Monday, July 19, 2010
Book Review: "The Recipe Club" by Andrea Israel and Nancy Garfinkel
Lilly and Val are lifelong friends, united as much by their differences as by their similarities. Lilly, dramatic and confident, lives in the shadow of her beautiful, wayward mother and craves the attention of her distant, disapproving father. Val, shy and idealistic—and surprisingly ambitious— struggles with her desire to break free from her demanding housebound mother and a father whose dreams never seem to come true.
In childhood, "LillyPad" and "ValPal" form an exclusive two-person club, writing intimate letters in which they share hopes, fears, deepest secrets—and recipes, from Lilly's "Lovelorn Lasagna" to Valerie's "Forgiveness Tapenade." Readers can cook along as the friends travel through time facing the challenges of independence, the joys and heartbreaks of first love, and the emotional complexities of family relationships, identity, mortality, and goals deferred.
The Recipe Club sustains Lilly and Val's bond through the decades, regardless of what different paths they take or what misunderstandings threaten to break them apart . . . until the fateful day when an act of kindness becomes an unforgivable betrayal.
Now, years later, while trying to recapture the trust they've lost, Lilly and Val reunite once more—only to uncover a shocking secret. Will it destroy their friendship, or bring them ever closer?
When I first picked up this book, I honestly did not know what to expect. Then I flipped through the book and saw that the story was written through emails, letters, newspaper clippings, illustrations and lots and lots of recipes. I began to be intrigued as I love stories that are told through correspondence as opposed to a more traditional method. I find that stories written that way tend to be read a lot faster and can be more enjoyable as you feel like you get sucked more into the story.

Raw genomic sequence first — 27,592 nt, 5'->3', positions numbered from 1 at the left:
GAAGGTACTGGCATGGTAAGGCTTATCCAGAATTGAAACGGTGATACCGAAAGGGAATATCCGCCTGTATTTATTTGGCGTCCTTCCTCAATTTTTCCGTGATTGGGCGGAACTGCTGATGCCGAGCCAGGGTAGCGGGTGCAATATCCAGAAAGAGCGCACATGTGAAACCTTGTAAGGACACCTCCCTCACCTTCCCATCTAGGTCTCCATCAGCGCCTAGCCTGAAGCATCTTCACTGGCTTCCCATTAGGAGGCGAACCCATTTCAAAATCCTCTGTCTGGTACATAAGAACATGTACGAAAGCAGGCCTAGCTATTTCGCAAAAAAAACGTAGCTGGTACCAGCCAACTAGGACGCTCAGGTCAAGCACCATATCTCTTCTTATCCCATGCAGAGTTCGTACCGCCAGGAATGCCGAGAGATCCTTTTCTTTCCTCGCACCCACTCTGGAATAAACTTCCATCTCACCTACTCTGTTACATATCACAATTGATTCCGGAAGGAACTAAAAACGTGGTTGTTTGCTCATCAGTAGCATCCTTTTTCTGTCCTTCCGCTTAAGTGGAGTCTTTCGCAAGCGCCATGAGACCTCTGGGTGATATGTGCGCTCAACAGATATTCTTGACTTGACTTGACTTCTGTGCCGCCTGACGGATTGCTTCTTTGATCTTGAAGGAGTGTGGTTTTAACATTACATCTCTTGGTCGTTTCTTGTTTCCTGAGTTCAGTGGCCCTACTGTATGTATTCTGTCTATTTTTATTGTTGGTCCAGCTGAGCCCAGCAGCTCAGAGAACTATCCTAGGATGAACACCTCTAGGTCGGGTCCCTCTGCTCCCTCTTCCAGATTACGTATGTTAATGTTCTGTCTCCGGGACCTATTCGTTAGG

The story focuses around the friendship of two women and their relationship since childhood. Told through their letters and recipes, the reader learns how the women became friends, experienced life together and then the circumstances in their life to cause them to drive apart from each other. It's a wonderful glimpse of not only their lives but the culture of the time period as the story takes place from the 1960s to present day. It's really interesting seeing the characters grow up and change, as they start off as young girls and mature into women.
I will admit that there were times in the book where I didn't like both characters. Lilly comes off as brash and arrogant at times. I also couldn't figure out why Val would want to stay friends with her after Lily insults her at several points in their friendship. Also with the tension between Lilly and her father, Val sometimes seems as if she's rubbing her friendship with Lilly's dad back in Lilly's face. I also did not like Lilly's mom. I don't want to pass judgment on people but it was obvious that she never really wanted to be married or to be a mother in the first place and it showed throughout her life and how she treated her family. Seriously there were major communication problems between both families.
The recipes in the book look easy to make and sound absolutely delicious. I really like how a lot of the titles of the recipes tied into the story. Seriously I got really hungry while reading this book and had a craving to cook after I finished. The illustrations in this book are really nice too and add to the story. There is some slight cursing and talk about sex in the book (one letter asks and answers what it was like about the first time, actually that was quite humorous). Overall, I really enjoyed reading this book. Don't be daunted at all by the size as most of the book is recipes. It's an extremely fast read and you really get sucked into the story. I have the sudden urge to go start cooking every recipe in this book or find a recipe club of my own. If you love a good story and food, this is the perfect book for you.
The Recipe Club by Andrea Israel and Nancy Garfinkel is published by Harper (2009)
This review copy was provided by the publisher